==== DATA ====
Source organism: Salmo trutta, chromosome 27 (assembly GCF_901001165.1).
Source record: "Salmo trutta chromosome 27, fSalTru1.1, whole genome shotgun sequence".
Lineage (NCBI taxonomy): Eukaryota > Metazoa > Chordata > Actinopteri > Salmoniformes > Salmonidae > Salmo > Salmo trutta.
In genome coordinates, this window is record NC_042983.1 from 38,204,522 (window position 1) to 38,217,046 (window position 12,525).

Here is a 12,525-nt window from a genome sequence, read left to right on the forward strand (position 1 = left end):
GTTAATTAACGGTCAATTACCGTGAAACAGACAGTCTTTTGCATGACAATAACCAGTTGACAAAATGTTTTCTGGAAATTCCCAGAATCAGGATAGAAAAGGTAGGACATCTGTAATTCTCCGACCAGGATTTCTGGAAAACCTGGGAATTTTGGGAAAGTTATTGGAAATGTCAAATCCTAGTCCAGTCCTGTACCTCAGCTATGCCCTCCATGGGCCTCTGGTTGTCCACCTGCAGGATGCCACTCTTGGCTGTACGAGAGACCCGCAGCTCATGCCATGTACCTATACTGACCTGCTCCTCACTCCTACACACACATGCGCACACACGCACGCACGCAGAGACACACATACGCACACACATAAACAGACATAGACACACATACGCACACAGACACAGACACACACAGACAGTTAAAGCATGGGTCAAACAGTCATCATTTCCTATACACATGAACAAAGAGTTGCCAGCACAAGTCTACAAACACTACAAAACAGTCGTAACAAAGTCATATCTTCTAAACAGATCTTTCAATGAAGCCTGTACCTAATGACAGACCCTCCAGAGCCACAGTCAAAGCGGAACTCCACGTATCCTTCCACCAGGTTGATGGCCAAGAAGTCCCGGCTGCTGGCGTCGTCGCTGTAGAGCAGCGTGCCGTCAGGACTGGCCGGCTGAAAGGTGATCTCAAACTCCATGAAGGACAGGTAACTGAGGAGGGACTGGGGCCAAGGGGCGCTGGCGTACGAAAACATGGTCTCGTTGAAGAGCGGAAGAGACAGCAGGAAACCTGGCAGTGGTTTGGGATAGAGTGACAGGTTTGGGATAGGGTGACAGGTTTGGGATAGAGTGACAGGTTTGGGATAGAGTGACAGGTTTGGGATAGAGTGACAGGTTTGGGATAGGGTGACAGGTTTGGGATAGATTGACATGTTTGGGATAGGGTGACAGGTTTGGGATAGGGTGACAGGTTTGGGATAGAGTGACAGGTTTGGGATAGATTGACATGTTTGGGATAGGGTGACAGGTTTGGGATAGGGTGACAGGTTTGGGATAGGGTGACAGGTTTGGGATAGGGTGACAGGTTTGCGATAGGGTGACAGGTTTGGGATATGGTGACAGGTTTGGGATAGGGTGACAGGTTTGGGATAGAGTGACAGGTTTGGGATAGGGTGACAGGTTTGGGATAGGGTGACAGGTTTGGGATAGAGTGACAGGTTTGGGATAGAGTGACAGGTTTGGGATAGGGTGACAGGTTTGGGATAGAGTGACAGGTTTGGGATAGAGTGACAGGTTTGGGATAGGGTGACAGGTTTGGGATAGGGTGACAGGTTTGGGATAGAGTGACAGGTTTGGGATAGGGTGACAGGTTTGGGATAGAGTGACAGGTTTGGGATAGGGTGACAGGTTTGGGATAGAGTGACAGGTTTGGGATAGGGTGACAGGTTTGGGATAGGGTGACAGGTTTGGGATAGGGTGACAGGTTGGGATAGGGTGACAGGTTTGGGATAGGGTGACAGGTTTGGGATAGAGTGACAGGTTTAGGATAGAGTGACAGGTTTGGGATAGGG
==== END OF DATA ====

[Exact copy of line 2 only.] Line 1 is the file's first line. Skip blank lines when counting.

Source record: "Salmo trutta chromosome 27, fSalTru1.1, whole genome shotgun sequence".